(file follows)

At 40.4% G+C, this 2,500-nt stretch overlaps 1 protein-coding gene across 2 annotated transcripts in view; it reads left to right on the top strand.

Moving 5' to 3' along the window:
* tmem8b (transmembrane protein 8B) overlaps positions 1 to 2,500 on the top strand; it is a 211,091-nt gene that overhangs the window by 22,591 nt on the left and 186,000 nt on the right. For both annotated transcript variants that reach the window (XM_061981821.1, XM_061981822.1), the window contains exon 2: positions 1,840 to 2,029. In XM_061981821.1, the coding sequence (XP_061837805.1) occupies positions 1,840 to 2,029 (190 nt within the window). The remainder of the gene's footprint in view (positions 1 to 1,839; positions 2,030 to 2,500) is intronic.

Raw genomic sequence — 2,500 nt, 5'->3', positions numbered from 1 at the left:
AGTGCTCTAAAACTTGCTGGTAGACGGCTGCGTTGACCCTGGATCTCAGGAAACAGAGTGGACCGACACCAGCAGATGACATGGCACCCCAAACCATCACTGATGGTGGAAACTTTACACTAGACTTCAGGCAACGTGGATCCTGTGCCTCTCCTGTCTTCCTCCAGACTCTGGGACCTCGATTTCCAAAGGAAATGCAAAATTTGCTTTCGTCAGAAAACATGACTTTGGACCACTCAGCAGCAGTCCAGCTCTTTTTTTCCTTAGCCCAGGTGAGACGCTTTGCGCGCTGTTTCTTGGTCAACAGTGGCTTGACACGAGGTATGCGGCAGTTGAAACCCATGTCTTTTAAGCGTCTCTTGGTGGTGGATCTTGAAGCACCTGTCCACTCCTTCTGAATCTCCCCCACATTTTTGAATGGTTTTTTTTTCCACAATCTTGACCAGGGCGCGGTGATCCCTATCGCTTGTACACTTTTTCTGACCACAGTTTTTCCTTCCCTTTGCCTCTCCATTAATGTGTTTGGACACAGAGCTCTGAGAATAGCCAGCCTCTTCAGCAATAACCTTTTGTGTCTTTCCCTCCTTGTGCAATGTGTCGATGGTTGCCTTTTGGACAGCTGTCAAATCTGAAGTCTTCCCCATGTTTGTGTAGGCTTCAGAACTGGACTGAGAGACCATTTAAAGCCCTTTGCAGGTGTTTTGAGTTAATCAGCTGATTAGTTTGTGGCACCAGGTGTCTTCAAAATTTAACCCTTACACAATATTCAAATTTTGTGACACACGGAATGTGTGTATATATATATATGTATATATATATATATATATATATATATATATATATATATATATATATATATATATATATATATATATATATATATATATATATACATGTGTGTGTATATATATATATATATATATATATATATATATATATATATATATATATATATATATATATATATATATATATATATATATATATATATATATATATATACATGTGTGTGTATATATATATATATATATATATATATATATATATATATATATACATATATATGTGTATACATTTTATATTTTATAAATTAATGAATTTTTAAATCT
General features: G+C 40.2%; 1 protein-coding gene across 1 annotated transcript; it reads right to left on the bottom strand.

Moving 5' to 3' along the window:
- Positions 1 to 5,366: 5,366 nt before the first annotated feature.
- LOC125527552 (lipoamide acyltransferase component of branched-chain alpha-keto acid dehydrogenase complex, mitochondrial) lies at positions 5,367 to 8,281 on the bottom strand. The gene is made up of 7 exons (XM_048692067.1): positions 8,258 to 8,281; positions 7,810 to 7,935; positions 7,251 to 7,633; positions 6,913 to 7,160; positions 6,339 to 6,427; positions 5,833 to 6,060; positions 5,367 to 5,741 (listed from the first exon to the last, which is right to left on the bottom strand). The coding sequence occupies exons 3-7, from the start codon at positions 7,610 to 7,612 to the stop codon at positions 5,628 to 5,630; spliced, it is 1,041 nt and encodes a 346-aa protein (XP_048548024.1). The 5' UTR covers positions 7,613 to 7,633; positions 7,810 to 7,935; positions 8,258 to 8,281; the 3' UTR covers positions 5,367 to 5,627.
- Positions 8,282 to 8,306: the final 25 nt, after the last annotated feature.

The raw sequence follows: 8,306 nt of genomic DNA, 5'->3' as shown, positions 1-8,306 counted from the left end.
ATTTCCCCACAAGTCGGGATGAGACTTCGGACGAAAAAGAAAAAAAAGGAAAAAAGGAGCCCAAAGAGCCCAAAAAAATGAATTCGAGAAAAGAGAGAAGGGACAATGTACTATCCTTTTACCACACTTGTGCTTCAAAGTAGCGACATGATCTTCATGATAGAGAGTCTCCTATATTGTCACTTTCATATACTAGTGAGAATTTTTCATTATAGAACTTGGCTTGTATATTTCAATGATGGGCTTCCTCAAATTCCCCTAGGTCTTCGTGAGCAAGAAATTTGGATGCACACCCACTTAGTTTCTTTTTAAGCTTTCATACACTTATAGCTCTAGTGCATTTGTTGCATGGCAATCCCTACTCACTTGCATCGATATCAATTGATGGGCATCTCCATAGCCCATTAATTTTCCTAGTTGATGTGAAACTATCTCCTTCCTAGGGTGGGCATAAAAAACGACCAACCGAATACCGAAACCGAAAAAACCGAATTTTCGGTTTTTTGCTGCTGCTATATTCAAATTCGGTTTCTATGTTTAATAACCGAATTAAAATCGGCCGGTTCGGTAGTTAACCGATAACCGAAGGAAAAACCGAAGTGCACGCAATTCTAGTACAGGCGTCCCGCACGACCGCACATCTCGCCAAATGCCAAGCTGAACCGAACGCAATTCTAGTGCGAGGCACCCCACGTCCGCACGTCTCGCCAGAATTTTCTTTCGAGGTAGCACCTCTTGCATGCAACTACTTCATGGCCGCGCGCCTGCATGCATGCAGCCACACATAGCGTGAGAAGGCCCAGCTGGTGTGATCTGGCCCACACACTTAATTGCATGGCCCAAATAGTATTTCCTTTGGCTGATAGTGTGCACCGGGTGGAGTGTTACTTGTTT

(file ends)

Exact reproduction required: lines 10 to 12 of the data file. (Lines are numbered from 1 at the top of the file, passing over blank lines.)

- Positions 8,282 to 8,306: the final 25 nt, after the last annotated feature.

The raw sequence follows: 8,306 nt of genomic DNA, 5'->3' as shown, positions 1-8,306 counted from the left end.
ATTTCCCCACAAGTCGGGATGAGACTTCGGACGAAAAAGAAAAAAAAGGAAAAAAGGAGCCCAAAGAGCCCAAAAAAATGAATTCGAGAAAAGAGAGAAGGGACAATGTACTATCCTTTTACCACACTTGTGCTTCAAAGTAGCGACATGATCTTCATGATAGAGAGTCTCCTATATTGTCACTTTCATATACTAGTGAGAATTTTTCATTATAGAACTTGGCTTGTATATTTCAATGATGGGCTTCCTCAAATTCCCCTAGGTCTTCGTGAGCAAGAAATTTGGATGCACACCCACTTAGTTTCTTTTTAAGCTTTCATACACTTATAGCTCTAGTGCATTTGTTGCATGGCAATCCCTACTCACTTGCATCGATATCAATTGATGGGCATCTCCATAGCCCATTAATTTTCCTAGTTGATGTGAAACTATCTCCTTCCTAGGGTGGGCATAAAAAACGACCAACCGAATACCGAAACCGAAAAAACCGAATTTTCGGTTTTTTGCTGCTGCTATATTCAAATTCGGTTTCTATGTTTAATAACCGAATTAAAATCGGCCGGTTCGGTAGTTAACCGATAACCGAAGGAAAAACCGAAGTGCACGCAATTCTAGTACAGGCGTCCCGCACGACCGCACATCTCGCCAAATGCCAAGCTGAACCGAACGCAATTCTAGTGCGAGGCACCCCACGTCCGCACGTCTCGCCAGAATTTTCTTTCGAGGTAGCACCTCTTGCATGCAACTACTTCATGGCCGCGCGCCTGCATGCATGCAGCCACACATAGCGTGAGAAGGCCCAGCTGGTGTGATCTGGCCCACACACTTAATTGCATGGCCCAAATAGTATTTCCTTTGGCTGATAGTGTGCACCGGGTGGAGTGTTACTTGTTT